Morocco, Brazil Adopt New Defense Cooperation Agreement

The Foreign Relations and National Defense Committee (CREDN) of the Brazilian Senate adopted a draft decree approving the defense cooperation agreement with Morocco signed in Brasilia on June 13, 2019.

According to the Brazilian Upper House, the draft, which was ratified by the Chamber of Deputies (lower house) in mid-February, will be discussed further during the Brazilian Senate’s plenary session. 

The draft’s rapporteur, Senator Esperidião Amin (Progressive, Santa Catarina), submitted to the plenary a report encouraging its approval, stressing that the agreement signed in 2019 focuses on research and development and logistical support, and aims to encourage the acquisition of defense products and services and the exchange of expertise in the areas of operation of the armed forces of Morocco and Brazil.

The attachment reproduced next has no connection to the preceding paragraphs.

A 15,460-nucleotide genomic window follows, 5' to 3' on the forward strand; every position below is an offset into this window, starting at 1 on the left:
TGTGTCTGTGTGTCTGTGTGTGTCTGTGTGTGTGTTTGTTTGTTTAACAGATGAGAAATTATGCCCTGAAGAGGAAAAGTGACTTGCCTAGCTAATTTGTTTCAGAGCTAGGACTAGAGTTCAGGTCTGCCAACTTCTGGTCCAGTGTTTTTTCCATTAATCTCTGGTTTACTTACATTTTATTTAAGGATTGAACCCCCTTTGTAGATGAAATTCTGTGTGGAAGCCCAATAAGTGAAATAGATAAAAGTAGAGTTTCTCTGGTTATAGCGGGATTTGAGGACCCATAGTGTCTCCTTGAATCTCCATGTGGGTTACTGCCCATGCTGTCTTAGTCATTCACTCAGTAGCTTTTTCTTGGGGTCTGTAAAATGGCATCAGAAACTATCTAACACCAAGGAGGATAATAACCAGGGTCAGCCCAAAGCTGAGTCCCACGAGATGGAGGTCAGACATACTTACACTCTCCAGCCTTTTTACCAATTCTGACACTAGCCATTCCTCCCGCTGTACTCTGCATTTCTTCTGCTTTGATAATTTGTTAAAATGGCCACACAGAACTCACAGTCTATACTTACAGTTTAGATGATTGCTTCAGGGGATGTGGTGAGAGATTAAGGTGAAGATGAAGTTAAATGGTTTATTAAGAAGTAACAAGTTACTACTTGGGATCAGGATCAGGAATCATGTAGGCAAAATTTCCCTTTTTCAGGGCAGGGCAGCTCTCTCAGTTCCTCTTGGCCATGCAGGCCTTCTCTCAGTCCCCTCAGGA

The Brazilian Senator added that the agreement also covers the promotion of joint military actions including training and instruction, military exercises, and exchanges of information in the field, noting that the agreement also focuses on collaboration in defense systems and equipment.

The draft also addresses the implementation and development of the application of defense technologies, in light of the participation of the sector’s industry in Morocco and Brazil and the exchange of technology and know-how between the two countries.

The draft legislative decree (PDL) 1101/2021, supported by both the Brazilian government and the opposition, also allows for “the exchange of visits between Moroccan and Brazilian instructors and military students.”

In addition, the agreement oversees participation in theoretical and practical courses, cultural and sporting events, humanitarian aid, and military health training.

The draft decree, which also defines the rules of civil liability framing this cooperation, was signed during a visit of the Minister of Foreign Affairs, African Cooperation, and Moroccan Expatriates, Nasser Bourita, to Brazil in 2019. 

During Bourita’s visit, the two countries signed seven agreements in different fields, including investment, defense, mutual legal assistance, and double taxation on maritime and aerial transport.

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